News & Events
MIT engineers create a new type of sensory tissue
- April 28, 2020
- Posted by: Wiley M. Wagner
- Category: Science
Today, a talented team of chemical engineering specialists from the Massachusetts Institute of Technology presented to the public their new development of unique body-portable sensors that can effectively monitor various health indicators, including body temperature, heart rate, and sweating rate. However, it is worth clarifying that this is not so much about the sensors themselves, but about the new platform of such devices as a whole, since the team focused primarily on creating such a clothing fabric that could easily integrate various sensors and sensors for a comfortable and accurate tracking of health indicators.
As a result of long and painstaking work, the specialists managed to present a rather curious concept of sensory fabric, which in many respects copies the properties of ordinary cotton, used for making clothes and accessories – but unlike cotton, the new fabric is not electrically active, but only plays the role of a passive conductor for the sensor system built into it. This allows you to achieve several goals at once – firstly, to provide carriers with a high level of comfort and convenience, since such a fabric is completely invisible to the tactile surface of the skin, and secondly, to provide truly accurate monitoring of various health indicators in all situations and moments.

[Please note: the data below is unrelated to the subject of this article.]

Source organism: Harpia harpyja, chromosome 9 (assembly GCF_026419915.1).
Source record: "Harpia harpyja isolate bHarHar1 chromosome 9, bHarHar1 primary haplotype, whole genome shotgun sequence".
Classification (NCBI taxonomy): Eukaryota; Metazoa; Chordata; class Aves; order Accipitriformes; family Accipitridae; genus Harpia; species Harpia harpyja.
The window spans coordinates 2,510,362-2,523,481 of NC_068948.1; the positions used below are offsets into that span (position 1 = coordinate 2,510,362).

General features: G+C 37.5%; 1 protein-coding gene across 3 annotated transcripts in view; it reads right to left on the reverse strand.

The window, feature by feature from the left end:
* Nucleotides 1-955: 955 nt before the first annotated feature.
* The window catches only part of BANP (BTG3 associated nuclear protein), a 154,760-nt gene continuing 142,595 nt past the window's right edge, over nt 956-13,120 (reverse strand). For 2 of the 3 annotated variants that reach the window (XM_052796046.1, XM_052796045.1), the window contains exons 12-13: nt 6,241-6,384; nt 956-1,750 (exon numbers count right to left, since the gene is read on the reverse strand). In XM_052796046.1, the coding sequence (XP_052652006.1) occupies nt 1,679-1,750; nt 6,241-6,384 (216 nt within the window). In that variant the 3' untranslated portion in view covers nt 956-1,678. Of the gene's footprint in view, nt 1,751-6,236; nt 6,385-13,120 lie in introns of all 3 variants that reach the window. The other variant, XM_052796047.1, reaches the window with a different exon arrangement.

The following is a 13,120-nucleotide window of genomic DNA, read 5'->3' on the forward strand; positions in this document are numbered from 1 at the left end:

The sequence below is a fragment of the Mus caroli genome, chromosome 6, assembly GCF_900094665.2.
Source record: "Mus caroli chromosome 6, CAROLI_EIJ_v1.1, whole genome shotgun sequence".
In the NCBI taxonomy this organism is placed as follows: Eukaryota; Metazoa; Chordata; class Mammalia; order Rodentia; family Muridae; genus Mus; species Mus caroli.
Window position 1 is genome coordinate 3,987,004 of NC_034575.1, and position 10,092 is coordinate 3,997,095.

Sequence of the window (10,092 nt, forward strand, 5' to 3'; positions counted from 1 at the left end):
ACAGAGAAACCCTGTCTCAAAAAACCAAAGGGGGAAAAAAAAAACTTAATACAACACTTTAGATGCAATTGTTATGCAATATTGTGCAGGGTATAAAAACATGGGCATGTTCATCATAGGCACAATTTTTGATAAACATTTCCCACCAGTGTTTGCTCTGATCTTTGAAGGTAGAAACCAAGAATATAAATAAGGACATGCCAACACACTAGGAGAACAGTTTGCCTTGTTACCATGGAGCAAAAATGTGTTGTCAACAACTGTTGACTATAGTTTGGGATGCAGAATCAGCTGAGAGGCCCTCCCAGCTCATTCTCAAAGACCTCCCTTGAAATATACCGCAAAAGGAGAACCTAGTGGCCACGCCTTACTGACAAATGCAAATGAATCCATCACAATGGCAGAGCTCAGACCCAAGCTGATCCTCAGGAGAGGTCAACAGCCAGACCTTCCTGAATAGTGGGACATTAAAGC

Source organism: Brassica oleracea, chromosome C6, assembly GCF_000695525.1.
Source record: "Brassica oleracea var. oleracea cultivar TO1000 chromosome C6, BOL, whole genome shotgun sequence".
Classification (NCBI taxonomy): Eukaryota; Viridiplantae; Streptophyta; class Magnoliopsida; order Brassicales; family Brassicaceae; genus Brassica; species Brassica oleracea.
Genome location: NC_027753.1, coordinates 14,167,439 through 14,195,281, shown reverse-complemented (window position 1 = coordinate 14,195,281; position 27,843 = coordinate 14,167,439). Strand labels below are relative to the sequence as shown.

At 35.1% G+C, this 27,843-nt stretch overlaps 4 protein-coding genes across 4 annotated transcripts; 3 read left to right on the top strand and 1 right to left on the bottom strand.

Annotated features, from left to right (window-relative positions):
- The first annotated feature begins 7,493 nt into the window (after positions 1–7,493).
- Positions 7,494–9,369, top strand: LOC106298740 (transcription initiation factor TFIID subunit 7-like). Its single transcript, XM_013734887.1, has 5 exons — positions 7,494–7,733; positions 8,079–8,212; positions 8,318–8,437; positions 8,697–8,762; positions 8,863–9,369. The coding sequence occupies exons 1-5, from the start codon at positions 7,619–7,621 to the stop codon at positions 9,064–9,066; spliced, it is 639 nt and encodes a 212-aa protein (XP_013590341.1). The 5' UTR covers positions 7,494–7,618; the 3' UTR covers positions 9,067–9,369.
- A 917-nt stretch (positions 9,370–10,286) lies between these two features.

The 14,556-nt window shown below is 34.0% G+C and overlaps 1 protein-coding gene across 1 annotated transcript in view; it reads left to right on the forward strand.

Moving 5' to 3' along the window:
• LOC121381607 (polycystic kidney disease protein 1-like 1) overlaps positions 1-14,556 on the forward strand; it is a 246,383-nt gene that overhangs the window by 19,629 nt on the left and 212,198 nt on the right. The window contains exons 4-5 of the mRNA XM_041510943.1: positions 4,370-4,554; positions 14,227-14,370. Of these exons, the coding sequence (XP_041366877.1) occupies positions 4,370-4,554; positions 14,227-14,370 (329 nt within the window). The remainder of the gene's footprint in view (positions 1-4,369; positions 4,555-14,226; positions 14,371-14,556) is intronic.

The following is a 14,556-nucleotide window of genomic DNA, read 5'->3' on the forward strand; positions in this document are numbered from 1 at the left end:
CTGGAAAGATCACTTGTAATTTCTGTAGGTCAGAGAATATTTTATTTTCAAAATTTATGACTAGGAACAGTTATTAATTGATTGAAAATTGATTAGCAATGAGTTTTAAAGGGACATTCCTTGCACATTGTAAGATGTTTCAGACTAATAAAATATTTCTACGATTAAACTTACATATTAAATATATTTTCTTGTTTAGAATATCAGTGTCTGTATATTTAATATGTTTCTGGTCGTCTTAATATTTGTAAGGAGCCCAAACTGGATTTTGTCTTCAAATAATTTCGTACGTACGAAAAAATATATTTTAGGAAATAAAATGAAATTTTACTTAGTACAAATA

Given the fact that more traditional clothing sensors in one way or another require additional electric charge from the outside, it becomes clear that this development may become the most effective and promising in terms of application in various medical institutions and even at home.
So far, of course, it is too early to talk about creating a fully finished commercial form of this prototype, but taking into account the current successes of the team of development engineers from MIT, few doubt that they will be able to implement something interesting and incredible in their capabilities. So far, specialists are busy in the last stage of testing a new sensory tissue, and the fate of a future commercial prototype actually depends on the results of this testing.